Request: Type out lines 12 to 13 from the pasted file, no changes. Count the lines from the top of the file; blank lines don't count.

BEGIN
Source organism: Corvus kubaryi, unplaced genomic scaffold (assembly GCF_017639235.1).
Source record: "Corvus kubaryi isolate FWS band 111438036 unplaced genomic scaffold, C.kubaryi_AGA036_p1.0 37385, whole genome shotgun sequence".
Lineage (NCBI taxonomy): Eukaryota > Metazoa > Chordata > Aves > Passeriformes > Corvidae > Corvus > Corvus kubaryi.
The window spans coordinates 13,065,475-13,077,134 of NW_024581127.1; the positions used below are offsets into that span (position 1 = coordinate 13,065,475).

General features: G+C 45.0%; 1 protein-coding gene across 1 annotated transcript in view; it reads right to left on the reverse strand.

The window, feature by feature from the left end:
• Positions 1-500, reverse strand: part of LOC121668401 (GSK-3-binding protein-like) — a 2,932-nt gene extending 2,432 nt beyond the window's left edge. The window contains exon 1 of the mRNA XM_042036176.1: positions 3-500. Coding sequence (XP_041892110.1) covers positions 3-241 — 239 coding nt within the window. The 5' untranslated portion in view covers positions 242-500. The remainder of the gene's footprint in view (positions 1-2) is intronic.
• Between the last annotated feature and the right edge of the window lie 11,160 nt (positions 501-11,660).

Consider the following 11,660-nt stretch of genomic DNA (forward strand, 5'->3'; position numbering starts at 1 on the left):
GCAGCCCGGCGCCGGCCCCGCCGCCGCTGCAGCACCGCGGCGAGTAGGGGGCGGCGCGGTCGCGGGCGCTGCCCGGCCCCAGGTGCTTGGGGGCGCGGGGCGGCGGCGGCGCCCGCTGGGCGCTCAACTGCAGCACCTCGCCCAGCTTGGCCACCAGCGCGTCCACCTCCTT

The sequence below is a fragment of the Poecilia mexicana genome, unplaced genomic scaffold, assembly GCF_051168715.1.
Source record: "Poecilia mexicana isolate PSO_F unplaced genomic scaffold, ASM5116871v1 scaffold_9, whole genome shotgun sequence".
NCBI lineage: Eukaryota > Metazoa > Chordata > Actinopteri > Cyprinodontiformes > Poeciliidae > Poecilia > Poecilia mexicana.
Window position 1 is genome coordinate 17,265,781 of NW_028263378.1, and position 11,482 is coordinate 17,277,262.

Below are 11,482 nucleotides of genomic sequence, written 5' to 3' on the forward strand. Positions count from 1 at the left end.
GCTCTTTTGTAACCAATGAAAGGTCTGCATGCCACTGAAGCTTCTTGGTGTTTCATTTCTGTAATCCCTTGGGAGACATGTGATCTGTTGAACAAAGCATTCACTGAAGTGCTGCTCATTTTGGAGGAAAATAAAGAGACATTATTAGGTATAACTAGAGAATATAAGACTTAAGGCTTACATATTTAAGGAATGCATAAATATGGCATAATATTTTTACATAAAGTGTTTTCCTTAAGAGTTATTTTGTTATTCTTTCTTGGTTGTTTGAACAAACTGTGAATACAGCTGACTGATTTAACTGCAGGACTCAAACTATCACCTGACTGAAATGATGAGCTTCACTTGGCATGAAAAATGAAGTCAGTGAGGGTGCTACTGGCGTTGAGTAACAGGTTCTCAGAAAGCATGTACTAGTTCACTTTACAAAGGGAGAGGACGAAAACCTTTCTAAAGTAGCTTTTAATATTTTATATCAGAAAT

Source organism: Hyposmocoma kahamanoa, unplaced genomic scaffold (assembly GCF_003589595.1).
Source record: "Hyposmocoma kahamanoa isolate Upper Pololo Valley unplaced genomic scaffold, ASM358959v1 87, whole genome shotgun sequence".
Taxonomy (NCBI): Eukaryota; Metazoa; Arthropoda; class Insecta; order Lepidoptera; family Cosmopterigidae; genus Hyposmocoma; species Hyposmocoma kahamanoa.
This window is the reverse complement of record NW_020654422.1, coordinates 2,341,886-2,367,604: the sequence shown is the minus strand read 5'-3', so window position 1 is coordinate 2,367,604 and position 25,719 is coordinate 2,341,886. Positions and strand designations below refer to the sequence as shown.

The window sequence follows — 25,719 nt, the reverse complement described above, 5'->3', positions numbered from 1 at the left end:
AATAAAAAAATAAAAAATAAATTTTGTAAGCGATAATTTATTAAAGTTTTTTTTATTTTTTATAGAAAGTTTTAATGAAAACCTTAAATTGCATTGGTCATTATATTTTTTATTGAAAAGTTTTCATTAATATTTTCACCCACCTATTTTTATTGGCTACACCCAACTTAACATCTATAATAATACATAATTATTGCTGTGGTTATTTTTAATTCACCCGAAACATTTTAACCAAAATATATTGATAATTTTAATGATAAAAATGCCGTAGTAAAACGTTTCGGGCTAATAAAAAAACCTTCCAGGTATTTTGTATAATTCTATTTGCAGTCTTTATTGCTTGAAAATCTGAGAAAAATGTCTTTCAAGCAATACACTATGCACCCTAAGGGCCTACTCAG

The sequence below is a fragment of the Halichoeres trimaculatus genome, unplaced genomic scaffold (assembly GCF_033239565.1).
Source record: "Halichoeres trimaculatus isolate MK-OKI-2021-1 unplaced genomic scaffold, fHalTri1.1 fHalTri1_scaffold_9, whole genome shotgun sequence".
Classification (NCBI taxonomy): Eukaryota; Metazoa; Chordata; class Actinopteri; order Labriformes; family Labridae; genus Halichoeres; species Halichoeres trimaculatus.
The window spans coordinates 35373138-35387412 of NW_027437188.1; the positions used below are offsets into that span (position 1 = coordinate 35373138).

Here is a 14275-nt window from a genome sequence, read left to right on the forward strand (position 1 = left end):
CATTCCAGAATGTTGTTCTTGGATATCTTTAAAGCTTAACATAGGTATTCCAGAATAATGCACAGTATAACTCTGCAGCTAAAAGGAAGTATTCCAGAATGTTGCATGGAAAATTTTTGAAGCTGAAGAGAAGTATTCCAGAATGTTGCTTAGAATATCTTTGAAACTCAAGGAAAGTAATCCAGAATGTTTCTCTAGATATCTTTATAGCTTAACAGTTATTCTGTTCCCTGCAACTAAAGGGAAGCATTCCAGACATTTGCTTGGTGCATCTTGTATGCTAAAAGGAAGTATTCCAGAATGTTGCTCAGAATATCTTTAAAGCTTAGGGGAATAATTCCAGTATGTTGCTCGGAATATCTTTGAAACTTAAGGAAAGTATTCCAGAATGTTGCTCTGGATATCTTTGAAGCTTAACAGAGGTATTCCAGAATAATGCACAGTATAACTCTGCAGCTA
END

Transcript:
Source record: "Poecilia mexicana isolate PSO_F unplaced genomic scaffold, ASM5116871v1 scaffold_9, whole genome shotgun sequence".
NCBI lineage: Eukaryota > Metazoa > Chordata > Actinopteri > Cyprinodontiformes > Poeciliidae > Poecilia > Poecilia mexicana.